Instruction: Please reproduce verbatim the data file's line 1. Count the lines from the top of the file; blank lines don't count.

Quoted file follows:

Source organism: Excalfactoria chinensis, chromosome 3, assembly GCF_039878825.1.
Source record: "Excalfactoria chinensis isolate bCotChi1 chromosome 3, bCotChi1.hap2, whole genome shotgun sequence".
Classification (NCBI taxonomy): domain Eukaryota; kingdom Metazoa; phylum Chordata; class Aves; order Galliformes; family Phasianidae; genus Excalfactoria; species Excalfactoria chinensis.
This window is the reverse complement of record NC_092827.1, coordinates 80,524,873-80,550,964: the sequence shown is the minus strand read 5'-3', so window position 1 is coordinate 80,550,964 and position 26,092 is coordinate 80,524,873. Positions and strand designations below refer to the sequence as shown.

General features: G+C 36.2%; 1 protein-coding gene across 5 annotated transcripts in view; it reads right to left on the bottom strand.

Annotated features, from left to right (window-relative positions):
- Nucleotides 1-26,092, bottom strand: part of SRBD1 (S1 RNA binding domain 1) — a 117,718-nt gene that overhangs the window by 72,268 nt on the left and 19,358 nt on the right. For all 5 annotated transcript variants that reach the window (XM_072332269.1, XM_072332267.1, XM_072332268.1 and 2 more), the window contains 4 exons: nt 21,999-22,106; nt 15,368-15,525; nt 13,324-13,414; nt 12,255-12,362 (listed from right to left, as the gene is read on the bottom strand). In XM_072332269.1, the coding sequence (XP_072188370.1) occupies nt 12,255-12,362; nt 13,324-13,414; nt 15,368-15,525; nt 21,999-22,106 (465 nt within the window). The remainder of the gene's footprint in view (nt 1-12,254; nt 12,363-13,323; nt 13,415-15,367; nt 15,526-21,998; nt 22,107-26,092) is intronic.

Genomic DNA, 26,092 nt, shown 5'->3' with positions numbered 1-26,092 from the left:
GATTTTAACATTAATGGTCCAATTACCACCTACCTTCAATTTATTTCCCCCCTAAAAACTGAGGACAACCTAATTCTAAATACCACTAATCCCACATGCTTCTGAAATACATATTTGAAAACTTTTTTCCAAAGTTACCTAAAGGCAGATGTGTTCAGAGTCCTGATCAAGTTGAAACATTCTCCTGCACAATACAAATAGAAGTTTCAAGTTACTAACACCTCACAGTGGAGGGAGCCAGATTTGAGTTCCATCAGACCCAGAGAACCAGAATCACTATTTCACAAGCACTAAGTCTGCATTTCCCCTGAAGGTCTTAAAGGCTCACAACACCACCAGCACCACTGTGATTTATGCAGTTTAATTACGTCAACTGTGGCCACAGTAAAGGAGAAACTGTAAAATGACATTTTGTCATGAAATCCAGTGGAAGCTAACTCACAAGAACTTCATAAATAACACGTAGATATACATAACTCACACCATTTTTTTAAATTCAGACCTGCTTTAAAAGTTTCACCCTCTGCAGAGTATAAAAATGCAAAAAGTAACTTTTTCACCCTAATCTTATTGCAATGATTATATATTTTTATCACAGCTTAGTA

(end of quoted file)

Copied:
Source organism: Excalfactoria chinensis, chromosome 3, assembly GCF_039878825.1.